Feb 242013
 

One year ago, last Thursday, I was ordained and inducted into my first charge.

One year ago today (Sunday), I had taken (actually, shared) my first service in that new charge.

I had also done a funeral visit, and was preparing to take it in just a few days time.

I’d sat in the car park on Kirriemuir Hill looking out over the stunning views of the glens and the southern reaches of the Cairngorms.

I’d been at a fundraising bash in one of the churches.

And we were about to head back down to Falkirk as we were still living in two places at that time.

It’s hard to believe that that was a year ago, and as I quickly survey my blog, you’d think little else had happened – well, very little has been written about anything. But there’s plenty that has happened during that time – it’s just not all been blog-able.

There have been small triumphs, huge-grin inducing moments, times of real challenge, the odd ‘dark’ moment when it all gets called into question. In that regard, it’s pretty much life as most people experience it – just in a very different context, and, quite possibly, with a variety not found in many occupations.

There is the strange position of being the one people look to for guidance, and yet thinking that those looking have probably more life and faith experience than I’ll ever have. There’s the challenge of finding the right words for people you know little or nothing about. (There’s also the challenge of getting to grips with names that are pronounced, and abbreviated, far beyond how they are written – no wonder I don’t know where anywhere is!)

But he truth is that that probably won’t change much in the next few, or many, years. There will always be a sense of inadequacy; of always wondering if that was the correct thing to say, or the correct way to say it.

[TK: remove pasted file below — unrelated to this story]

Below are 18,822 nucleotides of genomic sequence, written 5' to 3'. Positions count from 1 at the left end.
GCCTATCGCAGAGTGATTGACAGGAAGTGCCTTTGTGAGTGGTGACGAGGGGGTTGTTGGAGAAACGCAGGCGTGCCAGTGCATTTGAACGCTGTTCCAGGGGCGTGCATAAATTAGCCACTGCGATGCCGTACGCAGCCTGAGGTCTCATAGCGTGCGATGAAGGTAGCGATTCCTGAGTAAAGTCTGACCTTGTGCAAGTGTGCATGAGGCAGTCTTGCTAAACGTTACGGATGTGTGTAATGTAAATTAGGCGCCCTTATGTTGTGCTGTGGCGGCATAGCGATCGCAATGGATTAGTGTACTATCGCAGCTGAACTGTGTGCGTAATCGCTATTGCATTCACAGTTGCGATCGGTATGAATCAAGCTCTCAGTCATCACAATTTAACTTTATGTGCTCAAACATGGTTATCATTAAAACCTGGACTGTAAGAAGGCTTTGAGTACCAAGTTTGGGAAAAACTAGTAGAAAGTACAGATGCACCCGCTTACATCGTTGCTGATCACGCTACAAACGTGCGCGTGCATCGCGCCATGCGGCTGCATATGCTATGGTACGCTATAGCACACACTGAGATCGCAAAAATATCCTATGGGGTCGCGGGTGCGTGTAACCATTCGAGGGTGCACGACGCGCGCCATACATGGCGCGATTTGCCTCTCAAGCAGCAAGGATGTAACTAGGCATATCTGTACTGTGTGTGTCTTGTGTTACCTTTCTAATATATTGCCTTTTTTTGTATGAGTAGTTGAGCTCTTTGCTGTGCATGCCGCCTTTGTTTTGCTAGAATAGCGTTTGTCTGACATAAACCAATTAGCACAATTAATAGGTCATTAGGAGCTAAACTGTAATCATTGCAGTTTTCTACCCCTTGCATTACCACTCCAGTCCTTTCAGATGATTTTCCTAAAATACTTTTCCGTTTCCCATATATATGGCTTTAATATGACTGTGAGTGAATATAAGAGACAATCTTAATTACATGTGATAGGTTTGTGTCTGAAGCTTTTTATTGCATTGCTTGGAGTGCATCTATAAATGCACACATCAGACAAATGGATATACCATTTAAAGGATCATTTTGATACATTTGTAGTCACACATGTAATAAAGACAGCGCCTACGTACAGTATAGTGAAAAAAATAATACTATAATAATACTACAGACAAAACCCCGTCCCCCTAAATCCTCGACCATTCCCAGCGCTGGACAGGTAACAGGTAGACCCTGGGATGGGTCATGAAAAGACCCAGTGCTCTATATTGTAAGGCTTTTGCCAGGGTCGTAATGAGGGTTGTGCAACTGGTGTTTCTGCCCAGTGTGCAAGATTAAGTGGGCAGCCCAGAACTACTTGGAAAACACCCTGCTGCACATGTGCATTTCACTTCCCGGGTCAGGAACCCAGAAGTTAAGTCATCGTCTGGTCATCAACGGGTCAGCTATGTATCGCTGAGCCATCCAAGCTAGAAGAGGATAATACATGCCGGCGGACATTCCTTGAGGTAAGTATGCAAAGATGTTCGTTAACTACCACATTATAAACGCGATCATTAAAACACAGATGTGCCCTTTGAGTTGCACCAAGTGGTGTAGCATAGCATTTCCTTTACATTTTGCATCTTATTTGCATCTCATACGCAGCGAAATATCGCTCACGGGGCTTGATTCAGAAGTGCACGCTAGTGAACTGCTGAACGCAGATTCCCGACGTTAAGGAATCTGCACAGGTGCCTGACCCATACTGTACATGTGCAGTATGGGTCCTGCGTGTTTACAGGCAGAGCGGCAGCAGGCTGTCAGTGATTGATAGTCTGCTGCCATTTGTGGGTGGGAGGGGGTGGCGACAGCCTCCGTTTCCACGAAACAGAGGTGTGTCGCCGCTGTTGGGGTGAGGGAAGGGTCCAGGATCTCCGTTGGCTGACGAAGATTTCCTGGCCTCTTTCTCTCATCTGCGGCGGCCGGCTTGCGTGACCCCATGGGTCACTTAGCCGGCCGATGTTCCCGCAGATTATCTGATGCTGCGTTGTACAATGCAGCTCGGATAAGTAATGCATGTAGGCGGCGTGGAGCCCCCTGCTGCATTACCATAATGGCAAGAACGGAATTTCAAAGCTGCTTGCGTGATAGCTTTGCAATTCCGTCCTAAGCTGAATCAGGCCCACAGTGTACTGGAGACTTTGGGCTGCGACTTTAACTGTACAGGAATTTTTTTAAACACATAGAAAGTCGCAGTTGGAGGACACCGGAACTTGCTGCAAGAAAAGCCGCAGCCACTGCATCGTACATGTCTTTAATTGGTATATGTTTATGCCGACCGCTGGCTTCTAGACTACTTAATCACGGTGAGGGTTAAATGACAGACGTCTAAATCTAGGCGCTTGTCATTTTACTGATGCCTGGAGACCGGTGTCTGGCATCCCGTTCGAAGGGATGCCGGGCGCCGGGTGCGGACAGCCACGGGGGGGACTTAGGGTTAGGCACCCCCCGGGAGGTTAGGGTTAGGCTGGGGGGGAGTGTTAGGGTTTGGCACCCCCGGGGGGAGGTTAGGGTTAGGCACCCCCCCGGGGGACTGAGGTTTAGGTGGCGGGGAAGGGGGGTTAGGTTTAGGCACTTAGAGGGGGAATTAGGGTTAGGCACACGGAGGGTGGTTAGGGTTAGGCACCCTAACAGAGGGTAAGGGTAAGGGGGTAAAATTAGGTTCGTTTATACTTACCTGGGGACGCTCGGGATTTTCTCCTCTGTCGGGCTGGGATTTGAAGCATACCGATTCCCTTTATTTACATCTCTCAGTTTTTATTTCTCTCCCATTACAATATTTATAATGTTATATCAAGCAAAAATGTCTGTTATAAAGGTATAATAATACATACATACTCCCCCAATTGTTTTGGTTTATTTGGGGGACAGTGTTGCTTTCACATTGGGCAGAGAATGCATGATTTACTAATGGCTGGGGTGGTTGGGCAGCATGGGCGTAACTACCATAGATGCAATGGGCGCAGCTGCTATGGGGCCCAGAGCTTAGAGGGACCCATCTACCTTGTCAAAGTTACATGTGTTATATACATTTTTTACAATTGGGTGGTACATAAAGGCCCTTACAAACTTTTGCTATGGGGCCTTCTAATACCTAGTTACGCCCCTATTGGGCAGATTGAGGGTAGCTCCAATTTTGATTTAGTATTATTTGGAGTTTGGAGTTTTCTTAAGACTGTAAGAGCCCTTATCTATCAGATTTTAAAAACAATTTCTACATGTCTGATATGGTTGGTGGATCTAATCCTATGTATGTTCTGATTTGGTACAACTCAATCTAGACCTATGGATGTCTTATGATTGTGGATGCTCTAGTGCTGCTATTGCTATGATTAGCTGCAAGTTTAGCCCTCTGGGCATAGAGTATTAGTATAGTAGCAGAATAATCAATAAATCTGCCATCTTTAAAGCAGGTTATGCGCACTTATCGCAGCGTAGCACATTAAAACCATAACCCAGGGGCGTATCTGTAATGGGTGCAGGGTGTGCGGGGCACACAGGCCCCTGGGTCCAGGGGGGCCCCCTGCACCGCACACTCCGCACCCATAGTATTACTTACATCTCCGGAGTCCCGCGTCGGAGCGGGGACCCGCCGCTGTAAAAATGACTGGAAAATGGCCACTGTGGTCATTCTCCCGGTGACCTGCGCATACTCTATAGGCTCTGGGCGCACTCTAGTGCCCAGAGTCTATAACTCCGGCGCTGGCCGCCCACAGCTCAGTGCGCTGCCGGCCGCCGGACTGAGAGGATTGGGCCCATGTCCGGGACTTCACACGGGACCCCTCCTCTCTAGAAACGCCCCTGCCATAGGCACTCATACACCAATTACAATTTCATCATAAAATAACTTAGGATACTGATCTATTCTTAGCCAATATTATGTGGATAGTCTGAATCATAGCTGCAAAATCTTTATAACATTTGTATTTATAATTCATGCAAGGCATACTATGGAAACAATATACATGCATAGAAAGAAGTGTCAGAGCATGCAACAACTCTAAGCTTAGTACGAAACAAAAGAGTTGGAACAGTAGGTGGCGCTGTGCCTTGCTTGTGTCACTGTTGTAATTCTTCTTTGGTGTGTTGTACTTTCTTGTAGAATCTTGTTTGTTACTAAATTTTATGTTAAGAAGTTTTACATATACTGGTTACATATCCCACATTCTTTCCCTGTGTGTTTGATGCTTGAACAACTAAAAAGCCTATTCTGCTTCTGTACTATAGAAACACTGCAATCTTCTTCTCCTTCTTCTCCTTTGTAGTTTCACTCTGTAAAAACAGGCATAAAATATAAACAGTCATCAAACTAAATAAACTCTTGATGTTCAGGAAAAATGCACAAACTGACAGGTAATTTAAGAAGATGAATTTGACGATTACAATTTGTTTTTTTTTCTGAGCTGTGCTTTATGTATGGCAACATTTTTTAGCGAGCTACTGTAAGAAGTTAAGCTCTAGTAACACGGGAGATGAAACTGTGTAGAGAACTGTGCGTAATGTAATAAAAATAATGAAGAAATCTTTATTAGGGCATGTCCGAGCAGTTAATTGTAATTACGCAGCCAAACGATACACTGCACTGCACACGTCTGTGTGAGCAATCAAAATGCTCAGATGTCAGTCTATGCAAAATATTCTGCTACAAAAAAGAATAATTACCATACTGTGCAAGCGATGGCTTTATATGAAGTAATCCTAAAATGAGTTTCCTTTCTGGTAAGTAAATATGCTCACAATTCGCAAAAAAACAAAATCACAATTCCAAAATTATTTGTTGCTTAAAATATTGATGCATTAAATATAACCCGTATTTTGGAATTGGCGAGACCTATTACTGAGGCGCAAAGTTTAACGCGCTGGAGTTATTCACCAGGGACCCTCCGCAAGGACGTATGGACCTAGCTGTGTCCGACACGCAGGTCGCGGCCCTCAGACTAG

There will still be the privileged moments when stories are shared and burdens eased. And there will still be the times when it all goes utterly wrong, and you realise it’s time to stop digging a deeper hole.

The blog has been somewhat neglected because much of my reflection on what’s happened is around situations which are much too identifiable. In some senses it’s now about others, and not about me. Up until this point it’s been about my journey to ministry, my steps into a charge, my grappling with new and challenging ideas.

This last year has been about others – getting to know them, understand their context, their dreams, their anxieties. It’s been about finding my place in their life, and in their community. Unless you’re born in Kirrie you’ll always be an outsider – you’ll be welcomed, but that’s your status nevertheless. As a minister, I’m very much aware of being even more of an outsider, and, in some sense, the ‘passing trade’. I could be here for 5 years (minimum sentence) or 25 years (theoretical maximum). That sense of impermanence both underpins and undermines what I do. I would like to effect change, but it needs to be sustainable beyond the potential of my moving on. There are long-term plans I’d also want to implement, but wonder if they’re just my passing interest.

Either way, being ‘trapped in the headlights’ is not an option and movement is necessary. Quite where that will be is not so much anybody’s guess – I still have plans and ideas – but it will, largely, depend on the enthusiasm and inclination of others.

Now that really is deserving of a blog entry, but it’s definitely getting a bit too identifiable.

Maybe next year.

Mar 122012
 

Well, that’s just over two weeks in ‘the job’. Three Sundays, albeit one where I was preached in, two funerals, initial contacts with one of the primary schools, time with local colleagues, and lots of unpacking and manse-readying. Oh, and a rapidly filling-up diary.